My ones to watch are Lucie Gledhill, with her hand-made chains and armour-like designs, Fraser Hamilton, whose work brings mischief to precious materials, Alighieri for her ancient amulets and Castro Smith for his intricately engraved signet rings. And Julie Nielsdottir for her sugary yet statement pearl designs.

 

 

Rings by Satomi Kawakita

Ruby Chadwick, jewellery buyer, Liberty

What themes in jewellery from 2017 are here to stay?

Earrings continues to rein strong from delicate ear curation to playful fantasy statement pairs. Yellow gold and pearls are also here to stay.

What’s coming up in jewellery in 2018 that’s new and exciting?

A resurgence in enamelling and pattern engraving – jewellery with talismanic qualities.

Brands we should have on our radar?

Japanese born, New York-based Satomi Kawakita and the Georgian designer Sopho Gongoli have some incredible standout pieces.

Ring by Mateo NY

Juliet Hutton-Squire, head of global strategy, Adorn Insight

What themes in jewellery from 2017 are here to stay?

Personalisation – a concept which has sustained growth in the industry for the past 5 years will continue to drive sales as the female self purchaser seeks out unique jewellery pieces that reflect her lifestyle and support her fashion choices. Fashion jewellery silhouettes will continue to push the boundaries in the fine jewellery sector as women desire jewellery that is as relevant today as it will be in decades to come. New icons are being created which will challenge the traditional ideas of what a basic jewellery wardrobe should look like. We expect to see a strong uptake in the charm bracelet category as well as a continued focus on feminine neckline silhouettes. Piercings will continue to dominate the earlobe with more and more women across age groups making adventurous choices. This, too, supports the over arching theme of personalisation. Piercing parties and pop up parlours are going to become more mainstream. On the hand, ring adornment will continue to gain momentum with a focus on more statement pieces over fine stacking and layering.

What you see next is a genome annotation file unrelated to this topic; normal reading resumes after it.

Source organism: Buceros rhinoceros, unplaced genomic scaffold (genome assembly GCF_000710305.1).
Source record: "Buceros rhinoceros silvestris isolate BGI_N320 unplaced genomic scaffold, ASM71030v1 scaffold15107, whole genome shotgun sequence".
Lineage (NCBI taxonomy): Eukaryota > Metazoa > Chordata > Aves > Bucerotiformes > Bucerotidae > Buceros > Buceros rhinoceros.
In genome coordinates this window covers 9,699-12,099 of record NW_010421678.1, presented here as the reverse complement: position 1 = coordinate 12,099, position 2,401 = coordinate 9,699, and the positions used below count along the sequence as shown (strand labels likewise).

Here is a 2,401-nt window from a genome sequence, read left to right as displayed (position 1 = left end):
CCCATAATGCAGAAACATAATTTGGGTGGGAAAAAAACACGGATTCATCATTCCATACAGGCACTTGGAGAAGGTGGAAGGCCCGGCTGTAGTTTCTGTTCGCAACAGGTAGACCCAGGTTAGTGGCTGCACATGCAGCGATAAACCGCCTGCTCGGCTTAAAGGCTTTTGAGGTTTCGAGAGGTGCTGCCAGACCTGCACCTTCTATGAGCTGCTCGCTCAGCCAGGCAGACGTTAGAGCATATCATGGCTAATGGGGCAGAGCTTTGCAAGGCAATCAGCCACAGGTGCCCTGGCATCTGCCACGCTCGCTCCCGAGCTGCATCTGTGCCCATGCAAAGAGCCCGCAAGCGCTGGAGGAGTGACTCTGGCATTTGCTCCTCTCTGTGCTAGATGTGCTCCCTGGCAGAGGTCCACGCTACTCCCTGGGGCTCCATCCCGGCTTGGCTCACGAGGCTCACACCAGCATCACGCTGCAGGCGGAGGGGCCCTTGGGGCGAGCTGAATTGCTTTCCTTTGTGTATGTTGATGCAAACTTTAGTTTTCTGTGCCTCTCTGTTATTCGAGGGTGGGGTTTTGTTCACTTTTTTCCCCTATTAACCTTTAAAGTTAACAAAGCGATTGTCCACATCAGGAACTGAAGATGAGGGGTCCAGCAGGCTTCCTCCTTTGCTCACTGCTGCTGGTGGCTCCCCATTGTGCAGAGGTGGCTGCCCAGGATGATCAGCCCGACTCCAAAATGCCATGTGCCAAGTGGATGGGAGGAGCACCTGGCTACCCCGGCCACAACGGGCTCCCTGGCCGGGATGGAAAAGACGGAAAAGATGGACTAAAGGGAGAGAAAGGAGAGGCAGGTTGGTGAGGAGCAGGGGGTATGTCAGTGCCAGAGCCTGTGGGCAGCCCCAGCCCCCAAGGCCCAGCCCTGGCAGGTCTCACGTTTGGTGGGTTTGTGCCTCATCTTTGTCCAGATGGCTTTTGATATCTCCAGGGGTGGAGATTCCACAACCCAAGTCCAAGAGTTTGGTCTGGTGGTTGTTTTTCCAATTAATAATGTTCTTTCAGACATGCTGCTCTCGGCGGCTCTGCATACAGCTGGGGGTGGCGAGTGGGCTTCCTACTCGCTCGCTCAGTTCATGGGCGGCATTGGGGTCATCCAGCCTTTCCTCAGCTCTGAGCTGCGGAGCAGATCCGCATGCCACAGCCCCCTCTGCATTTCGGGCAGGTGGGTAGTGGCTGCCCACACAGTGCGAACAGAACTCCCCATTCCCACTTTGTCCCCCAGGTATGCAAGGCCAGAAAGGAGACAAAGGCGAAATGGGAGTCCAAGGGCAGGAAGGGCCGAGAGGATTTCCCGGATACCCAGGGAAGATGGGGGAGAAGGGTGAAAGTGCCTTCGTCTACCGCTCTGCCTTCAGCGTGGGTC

What’s coming up in jewellery in 2018 that’s new and exciting for 2018.

Maximalism is a theme that works well in jewellery and we anticipate this idea filtering down into the design and style of new collections. Opulent colour choices, oversized proportions and luxurious materials all support this idea of decadent adornment. We expect to see an increase in gemstones. On the semi-precious front designers will explore new ways to carve and sculpt stone. The growing acceptance of Lab created gems as a sustainable option will open up exciting opportunities in the form of size and cut. In general, advances in 3D printing an material innovation will continue to challenge and inspire the concept of precious jewellery. Mirroring the political and social status of women and the solidarity movements against abuse, harassment and assault we anticipate an increase in jewellery collections that make a political and social statement. 

Brands or collections we should have on our radar?

Mateo NY, Ming Jewellery, Azza Fahmy, Yannis Sergakis, Dauphin, Jasmine Alexander, Annelise Michelson, Joelle Savransky